How Did Dogs Become Man’s Best Friend?
For many people, it is hard to imagine our lives without a furry best friend. Yes, dogs do have a way of working themselves into the hearts of their owners. There have been studies done that show both dogs and humans release a hormone called oxytocin when they look into each other’s eyes. This is an indication that the strong connection with dogs is reciprocated. While many dog owners take it for granted that their fuzzy pooch is their best friend, few stop and wonder how it all began. The journey to this strong bond is one that is filled with a bit of mystery.
The Long Road to Domestication Begins
Dogs weren’t always the loyal companions people have grown to love. Before they were domesticated, the ancestors of today’s dogs were wolves. They were wild and hunted their food. Some believe that climate change may have caused some of the food sources for these wolves to dry up. Because they were hungry and low on options, these wolves started to encroach on human encampments to scavenge for leftover meat scraps.
Since the human beings of the day were nomadic in nature, the wolves would follow when the camp would move. Eventually, the ancient humans and wolves became familiar with each other and the process of domestication started. Turning these wild wolves into faithful companions wasn’t an overnight endeavour. A study done by Russian scientist, Dmitri K. Belyaev, showed that the domestication process can take anywhere from six to eight generations to be complete.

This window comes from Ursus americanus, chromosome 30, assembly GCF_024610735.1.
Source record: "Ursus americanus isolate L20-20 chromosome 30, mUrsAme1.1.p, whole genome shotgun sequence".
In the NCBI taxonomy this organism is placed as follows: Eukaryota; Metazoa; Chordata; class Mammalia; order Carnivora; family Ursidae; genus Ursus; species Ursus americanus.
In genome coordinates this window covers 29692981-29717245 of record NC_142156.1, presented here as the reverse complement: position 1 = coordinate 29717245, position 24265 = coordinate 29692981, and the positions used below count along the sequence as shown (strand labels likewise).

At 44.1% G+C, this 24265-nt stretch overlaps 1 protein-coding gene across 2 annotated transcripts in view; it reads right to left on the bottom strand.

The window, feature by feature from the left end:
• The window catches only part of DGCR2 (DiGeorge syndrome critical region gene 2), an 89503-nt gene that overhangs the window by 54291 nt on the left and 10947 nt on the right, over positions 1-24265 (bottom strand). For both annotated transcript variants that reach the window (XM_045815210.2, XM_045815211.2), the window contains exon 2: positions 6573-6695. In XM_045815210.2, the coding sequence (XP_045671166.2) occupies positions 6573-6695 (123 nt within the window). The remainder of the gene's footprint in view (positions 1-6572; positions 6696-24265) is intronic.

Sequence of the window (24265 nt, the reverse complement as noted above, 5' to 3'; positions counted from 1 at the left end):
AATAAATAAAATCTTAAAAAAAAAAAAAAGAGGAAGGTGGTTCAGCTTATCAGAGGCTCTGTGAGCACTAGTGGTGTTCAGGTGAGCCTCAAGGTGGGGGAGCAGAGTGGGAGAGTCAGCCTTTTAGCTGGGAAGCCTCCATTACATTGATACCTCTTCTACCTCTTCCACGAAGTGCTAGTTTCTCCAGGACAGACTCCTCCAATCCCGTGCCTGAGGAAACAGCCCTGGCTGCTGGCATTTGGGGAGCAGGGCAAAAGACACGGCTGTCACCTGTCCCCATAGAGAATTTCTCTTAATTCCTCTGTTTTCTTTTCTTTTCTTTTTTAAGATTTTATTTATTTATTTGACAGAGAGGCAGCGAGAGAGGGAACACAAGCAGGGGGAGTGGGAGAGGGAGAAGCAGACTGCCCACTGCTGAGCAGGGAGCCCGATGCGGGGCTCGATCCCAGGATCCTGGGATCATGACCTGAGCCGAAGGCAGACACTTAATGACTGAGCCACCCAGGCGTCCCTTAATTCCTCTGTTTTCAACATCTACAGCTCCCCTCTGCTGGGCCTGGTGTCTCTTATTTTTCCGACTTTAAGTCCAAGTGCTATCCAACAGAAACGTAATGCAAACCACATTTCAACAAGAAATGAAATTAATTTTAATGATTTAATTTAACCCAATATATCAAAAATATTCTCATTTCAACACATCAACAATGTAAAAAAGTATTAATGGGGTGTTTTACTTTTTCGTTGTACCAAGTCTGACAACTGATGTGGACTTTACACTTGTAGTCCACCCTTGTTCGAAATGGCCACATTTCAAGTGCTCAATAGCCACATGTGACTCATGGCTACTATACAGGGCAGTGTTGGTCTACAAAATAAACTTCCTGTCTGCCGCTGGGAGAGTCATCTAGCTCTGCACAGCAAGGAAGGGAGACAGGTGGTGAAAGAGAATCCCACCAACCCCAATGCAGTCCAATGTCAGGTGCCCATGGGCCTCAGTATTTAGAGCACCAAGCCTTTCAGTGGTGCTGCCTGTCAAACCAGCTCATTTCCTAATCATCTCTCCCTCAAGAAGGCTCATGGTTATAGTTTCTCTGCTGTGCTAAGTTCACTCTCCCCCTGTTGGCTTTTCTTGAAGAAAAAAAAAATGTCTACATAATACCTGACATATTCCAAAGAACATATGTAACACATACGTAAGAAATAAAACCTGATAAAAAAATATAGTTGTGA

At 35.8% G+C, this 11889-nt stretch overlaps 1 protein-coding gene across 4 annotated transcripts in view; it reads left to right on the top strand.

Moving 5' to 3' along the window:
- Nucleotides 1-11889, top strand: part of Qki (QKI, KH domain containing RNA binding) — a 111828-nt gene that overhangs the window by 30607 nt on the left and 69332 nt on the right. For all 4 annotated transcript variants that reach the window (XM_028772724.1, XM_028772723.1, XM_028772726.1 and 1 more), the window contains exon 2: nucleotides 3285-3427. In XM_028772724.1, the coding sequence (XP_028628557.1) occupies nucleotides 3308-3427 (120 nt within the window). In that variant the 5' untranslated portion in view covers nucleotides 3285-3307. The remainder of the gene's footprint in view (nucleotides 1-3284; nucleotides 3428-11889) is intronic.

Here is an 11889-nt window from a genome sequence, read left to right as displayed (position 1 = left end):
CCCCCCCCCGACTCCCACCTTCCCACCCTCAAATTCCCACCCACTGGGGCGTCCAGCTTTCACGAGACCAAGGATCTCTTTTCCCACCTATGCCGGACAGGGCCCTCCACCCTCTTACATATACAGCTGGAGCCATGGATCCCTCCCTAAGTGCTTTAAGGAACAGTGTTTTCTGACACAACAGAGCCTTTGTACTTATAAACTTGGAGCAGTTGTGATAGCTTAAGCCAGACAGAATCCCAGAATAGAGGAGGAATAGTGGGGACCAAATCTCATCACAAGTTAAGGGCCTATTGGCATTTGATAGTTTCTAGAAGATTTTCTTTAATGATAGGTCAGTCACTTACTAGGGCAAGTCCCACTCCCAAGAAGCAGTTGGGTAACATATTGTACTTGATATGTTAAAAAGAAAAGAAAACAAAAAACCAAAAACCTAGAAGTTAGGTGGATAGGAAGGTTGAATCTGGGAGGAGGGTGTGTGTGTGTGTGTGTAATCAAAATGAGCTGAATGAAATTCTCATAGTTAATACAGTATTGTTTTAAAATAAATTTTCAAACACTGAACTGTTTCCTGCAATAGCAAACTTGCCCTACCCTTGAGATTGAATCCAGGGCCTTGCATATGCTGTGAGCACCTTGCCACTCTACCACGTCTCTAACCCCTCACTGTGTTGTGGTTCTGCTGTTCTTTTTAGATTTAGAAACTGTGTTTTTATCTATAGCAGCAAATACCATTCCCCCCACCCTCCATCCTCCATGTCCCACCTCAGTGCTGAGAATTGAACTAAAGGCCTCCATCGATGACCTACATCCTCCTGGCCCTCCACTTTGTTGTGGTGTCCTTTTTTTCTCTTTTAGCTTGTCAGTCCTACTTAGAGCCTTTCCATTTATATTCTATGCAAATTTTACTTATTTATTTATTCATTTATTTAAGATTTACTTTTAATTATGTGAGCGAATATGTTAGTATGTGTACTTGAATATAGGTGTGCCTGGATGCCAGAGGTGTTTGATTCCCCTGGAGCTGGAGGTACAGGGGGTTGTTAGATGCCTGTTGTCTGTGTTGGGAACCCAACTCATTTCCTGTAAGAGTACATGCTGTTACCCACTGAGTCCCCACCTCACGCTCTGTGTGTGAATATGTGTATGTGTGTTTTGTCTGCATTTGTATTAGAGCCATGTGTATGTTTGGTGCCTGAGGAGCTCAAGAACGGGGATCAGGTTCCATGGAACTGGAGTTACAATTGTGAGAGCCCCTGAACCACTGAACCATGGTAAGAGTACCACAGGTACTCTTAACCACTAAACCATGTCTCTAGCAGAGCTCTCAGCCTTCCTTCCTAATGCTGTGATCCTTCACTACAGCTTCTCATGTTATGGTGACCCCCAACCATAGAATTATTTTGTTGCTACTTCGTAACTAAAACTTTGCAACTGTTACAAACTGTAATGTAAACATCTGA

When and Where Did This Occur?
There is some conjecture over when and where the domestication of dogs happened, but it could have occurred up to 40,000 years ago. Some studies seem to link this process to the areas of the Middle East, China, and Eastern Europe.
It is known that there were areas of the world where dog ownership was considered a status of wealth and power. Egyptian pharaohs, Roman nobles, and Chinese emperors were all shown to have dogs as companions. In the west, dog ownership was also a sign of prestige, with high-born ladies having pooches as pets. Many European men preferred to have dogs that served a practical purpose, like hunting.
The Faithful Companion
Although the journey to becoming pets has been a long one, dogs and humans are now forever linked. It is clear that the bond that has taken thousands of years to form is a strong one that will stand the test of time.